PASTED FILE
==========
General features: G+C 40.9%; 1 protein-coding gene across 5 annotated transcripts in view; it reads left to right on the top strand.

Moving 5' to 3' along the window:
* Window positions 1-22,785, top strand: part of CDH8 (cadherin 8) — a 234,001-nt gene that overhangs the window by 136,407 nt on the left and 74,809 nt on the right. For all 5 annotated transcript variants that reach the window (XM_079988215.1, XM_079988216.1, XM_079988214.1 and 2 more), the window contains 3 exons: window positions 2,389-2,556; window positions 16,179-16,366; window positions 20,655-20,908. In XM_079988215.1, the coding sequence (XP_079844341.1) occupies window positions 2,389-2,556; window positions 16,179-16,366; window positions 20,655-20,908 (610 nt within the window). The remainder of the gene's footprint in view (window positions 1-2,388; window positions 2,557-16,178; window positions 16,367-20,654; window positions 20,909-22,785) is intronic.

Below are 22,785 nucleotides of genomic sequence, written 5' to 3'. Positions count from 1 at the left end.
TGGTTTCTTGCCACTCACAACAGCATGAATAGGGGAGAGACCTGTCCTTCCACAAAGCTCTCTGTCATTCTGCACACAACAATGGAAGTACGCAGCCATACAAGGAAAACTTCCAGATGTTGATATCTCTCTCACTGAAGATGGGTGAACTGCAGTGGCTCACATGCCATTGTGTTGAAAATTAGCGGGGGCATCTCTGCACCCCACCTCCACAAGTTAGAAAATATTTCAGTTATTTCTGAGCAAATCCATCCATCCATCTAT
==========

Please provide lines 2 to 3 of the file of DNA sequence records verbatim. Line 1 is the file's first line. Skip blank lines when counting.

Moving 5' to 3' along the window:
* Window positions 1-22,785, top strand: part of CDH8 (cadherin 8) — a 234,001-nt gene that overhangs the window by 136,407 nt on the left and 74,809 nt on the right. For all 5 annotated transcript variants that reach the window (XM_079988215.1, XM_079988216.1, XM_079988214.1 and 2 more), the window contains 3 exons: window positions 2,389-2,556; window positions 16,179-16,366; window positions 20,655-20,908. In XM_079988215.1, the coding sequence (XP_079844341.1) occupies window positions 2,389-2,556; window positions 16,179-16,366; window positions 20,655-20,908 (610 nt within the window). The remainder of the gene's footprint in view (window positions 1-2,388; window positions 2,557-16,178; window positions 16,367-20,654; window positions 20,909-22,785) is intronic.